Beaumaris Bay Fossil Site
Beaumaris Bay Fossil Site, Beach Rd, Beaumaris, VIC, Australia
|List:||Register of the National Estate|
|Place File No:||2/17/047/0004|
|Statement of Significance:|
|The cliffs and underlying gravel beds of Beaumaris Bay contain one of|
the richest and most diverse fossil assemblages in Australia for both
marine mammals and sharks. Beaumaris is the only Australian fossil record
for the shark genus MEGASCYLIORHINUS and has also yielded many excellent
fossils including remains of the oldest known Australian albatross
(DIOMEDEA THYRIDATA) as well as a variety of sharks’ teeth and bones of
diprotodontid marsupials, seals, whales and penguins.
The Beaumaris Cliffs are the geological type locality for the
Cheltenhamian Stage, a rock unit of the late Miocene epoch. Consequently,
the cliffs are a reference site for comparison with all other Australian
rock sequences of this age, and with Miocene type localities in Europe.
The cliffs have also been a significant geological research site since the
1890s, with many rock and fossil collections taken from the place and
scientific papers published about it.
Indigenous values of national estate significance may exist
in this place. As yet, these values have not been identified, documented
|Official Values: Not Available|
|The place encompasses the line of cliffs between Table Rock in the|
south-west and Cliff Grove in the north-east. The major rock outcrop is of
the Late Miocene Black Rock Sandstone, dated at between 5 and 6 million
years old according to the fossil marine invertebrate fauna. Most of the
other exposures of this material occur near sea level, but in Beaumaris
Bay the sandstone has been elevated and the full 15 metre sequence is
visible. Common fossils in this rock layer include molluscs, brachiopods,
echinoderms, corals and crustaceans.
the Black Rock Sandstone is a thin gravelly bed that includes nodules of
phosphate and iron. The nodule bed has yielded a range of vertebrate
fossils including sharks’ teeth, the bones of seals and whales, the
penguins PSEUDAPTENODYTES MACRAEI and P. MINOR, and the albatross DIOMEDEA
THYRIDATA. The lower beds of the Black Rock Sandstone extend below sea
level and also contain rich and diverse fossil deposits. Some of the best
known fossils are the numerous and well preserved specimens of the
echinoid LOVENIA FORBESI.
Black Rock Sandstone is the Pliocene Red Bluff Sand consisting of
non-marine clayey sands and gravels. This unit contains terrestrial
marsupial fossils including jaw bones of the diprotodontid genus KOLOPSIS
and the species ZYGOMATURUS GILLI. The Red Bluff Sands vary in thickness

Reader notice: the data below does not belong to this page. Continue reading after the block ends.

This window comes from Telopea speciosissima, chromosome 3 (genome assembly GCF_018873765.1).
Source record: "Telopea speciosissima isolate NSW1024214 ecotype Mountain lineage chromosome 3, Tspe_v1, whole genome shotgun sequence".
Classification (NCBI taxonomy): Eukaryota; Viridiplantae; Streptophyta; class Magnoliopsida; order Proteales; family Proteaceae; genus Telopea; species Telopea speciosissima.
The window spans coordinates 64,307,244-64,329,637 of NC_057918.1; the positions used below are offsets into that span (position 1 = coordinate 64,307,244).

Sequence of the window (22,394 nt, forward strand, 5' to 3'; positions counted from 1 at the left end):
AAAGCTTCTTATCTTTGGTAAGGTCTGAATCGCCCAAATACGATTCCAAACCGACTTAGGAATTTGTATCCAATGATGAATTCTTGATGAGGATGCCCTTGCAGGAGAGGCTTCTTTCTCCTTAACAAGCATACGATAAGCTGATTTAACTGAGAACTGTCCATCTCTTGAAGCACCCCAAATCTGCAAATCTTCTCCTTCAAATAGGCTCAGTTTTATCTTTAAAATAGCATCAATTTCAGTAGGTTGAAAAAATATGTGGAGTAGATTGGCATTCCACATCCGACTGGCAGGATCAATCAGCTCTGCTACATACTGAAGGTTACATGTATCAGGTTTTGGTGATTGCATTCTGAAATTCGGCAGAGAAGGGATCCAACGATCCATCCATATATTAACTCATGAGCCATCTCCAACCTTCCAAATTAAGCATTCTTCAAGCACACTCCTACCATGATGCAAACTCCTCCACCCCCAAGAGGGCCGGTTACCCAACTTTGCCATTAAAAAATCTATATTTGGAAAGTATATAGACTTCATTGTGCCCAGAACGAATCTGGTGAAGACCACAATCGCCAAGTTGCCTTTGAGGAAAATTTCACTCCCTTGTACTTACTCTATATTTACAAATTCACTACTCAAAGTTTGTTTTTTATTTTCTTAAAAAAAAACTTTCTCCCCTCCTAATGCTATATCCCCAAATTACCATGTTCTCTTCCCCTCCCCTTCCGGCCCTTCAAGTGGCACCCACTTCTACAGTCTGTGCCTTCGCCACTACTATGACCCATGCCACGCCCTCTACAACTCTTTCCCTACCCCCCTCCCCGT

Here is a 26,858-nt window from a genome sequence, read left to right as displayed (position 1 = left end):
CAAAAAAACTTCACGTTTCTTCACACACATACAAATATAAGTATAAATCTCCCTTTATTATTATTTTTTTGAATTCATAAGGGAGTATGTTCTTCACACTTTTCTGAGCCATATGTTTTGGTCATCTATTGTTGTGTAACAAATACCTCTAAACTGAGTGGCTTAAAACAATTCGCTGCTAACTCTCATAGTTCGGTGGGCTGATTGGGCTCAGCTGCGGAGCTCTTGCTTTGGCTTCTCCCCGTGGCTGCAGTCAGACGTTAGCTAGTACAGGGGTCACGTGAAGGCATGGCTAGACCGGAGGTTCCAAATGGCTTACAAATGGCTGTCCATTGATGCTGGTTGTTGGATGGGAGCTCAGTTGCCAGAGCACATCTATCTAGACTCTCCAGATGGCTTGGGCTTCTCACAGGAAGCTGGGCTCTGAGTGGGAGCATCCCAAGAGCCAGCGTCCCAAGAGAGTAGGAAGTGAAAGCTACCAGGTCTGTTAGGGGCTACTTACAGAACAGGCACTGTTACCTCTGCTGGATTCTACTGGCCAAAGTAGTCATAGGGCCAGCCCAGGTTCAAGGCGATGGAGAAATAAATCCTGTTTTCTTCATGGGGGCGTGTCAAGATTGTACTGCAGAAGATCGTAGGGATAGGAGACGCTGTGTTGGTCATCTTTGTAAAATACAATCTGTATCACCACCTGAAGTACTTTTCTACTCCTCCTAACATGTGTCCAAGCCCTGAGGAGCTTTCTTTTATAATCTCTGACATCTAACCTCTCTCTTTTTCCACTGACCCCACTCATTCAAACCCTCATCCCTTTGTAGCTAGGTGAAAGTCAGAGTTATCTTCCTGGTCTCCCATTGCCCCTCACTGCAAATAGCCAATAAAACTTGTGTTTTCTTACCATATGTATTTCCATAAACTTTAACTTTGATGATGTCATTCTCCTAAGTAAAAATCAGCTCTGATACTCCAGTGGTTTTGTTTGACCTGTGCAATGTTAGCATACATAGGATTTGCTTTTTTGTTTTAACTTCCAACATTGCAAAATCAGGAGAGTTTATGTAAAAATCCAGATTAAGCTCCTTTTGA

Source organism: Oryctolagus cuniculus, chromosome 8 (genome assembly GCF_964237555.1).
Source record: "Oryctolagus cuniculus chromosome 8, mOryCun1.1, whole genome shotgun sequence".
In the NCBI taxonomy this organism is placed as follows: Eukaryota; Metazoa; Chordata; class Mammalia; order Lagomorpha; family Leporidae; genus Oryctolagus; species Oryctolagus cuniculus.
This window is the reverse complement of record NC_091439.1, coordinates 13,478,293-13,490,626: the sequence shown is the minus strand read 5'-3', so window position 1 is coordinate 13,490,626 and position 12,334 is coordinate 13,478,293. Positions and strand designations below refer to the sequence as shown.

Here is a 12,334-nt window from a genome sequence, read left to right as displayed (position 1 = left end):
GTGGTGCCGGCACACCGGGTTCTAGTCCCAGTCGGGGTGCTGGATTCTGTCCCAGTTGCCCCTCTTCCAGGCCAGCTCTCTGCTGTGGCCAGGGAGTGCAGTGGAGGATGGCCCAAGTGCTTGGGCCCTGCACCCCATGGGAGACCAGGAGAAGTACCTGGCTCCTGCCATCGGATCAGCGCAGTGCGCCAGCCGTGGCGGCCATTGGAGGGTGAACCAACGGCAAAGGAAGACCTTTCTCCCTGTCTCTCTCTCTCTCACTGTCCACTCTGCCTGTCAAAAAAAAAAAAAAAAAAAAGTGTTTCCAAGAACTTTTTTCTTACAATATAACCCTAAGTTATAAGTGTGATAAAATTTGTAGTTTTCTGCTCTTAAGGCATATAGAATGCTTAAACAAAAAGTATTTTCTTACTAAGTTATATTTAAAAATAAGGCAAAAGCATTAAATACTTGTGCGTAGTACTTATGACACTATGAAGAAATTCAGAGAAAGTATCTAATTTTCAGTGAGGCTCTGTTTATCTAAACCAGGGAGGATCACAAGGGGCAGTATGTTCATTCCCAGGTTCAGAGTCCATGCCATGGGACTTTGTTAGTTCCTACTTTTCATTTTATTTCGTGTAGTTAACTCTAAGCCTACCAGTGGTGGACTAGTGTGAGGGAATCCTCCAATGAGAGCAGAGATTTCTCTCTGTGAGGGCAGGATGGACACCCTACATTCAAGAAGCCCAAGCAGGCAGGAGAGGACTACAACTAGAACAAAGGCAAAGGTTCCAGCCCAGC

along the cliffs and are most extensive at Table Rock and near Cliff
The cliffs are aligned parallel to
the axis of a major tectonic structure known as the Beaumaris Monocline
which has downthrown the sedimentary strata to the south-east. The cliffs
are steep to vertical and undercut in several locations, with large blocks
of fallen sandstone scattered along the shore. Narrow shore platforms
front the cliffs, and resistant beds of Black Rock Sandstone occur as
offshore reefs running parallel with the monocline. This section of the
coast provides a very clear example of a monoclinal fold.
The vegetation above the cliffs is dominated by
a coastal scrub of coast tea-tree (LEPTOSPERMUM LAEVIGATUM), coast wattle
(ACACIA SOPHORAE), mirror bush (COPROSMA REPENS), coast beard-heath
(LEUCOPOGON PARVIFLORUS), common boobialla (MYOPORUM INSULARE), drooping
sheoke (ALLOCASUARINA VERTICILLATA), black wattle (A. MEARNSII), and spike
wattle (A. OXYCEDRUS). There are also limited stands of coast manna gum
(EUCALYPTUS PRYORIANA). Understorey species that may also occur further
down on the cliffs include hairy spinifex (SPINIFEX SERICEUS) and knobby
club-sedge (ISOLEPIS NODOSA).
characteristic birds of the area are the little penguin (EUDYPTULA MINOR),
little pied cormorant (PHALACROCORAX MELANOLEUCOS), great cormorant (P.
CARBO), white-faced heron (EGRETTA NOVAEHOLLANDIAE), nankeen kestrel
(FALCO CENCHROIDES), Pacific gull (LARUS PACIFICUS), white-browed
scrubwren (SERICORNIS FRONTALIS), brown thornbill (ACANTHIZA PUSILLA), red
wattlebird (ANTHOCHAERA CARUNCULATA), little wattlebird (A. CHRYSOPTERA)
and silvereye (ZOSTEROPS LATERALIS).
|History: Not Available|
|Condition and Integrity:|
|The place is generally in a good condition but some of the fossil beds|
have been covered by the buildings and car park of the Beaumaris Motor
Yacht Squadron. The condition of the fossil beds is dependent on the rate
of erosion and the amount of pedestrian traffic and fossicking that
occurs. The construction of sea walls and other structures has reduced
erosion and decreased the amount of fossil material washed up on the
shore. Particularly unstable sections of the cliffs have been closed off
to restrict public access. Parts of the coastline are only accessible by
boat while others can only be reached at low tide.
|About 30ha, at Beaumaris, being an area enclosed by a line commencing|
at the intersection of Beach Road and Cliff Grove, then south westerly via
the southern side of Beach Road to Sparks Street, then south easterly to a
point offset 250 metres seawards via the alignment of Sparks Street, then
north easterly to the intersection of the alignment of Cliff Grove and the
LWM (approximate AMG point 28759368), then north westerly to the point of
commencement. The buildings and the carpark of the Beaumaris Motor Yacht
Squadron, the Keefers Boatshed buildings, The Moysey Gardens, and the
carpark opposite Keys Street are excluded from the area.
|Bird, E. (1990). Structure and Surface: The Geology and Geomorphology|
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Report Produced: Sat Mar 15 12:23:21 2008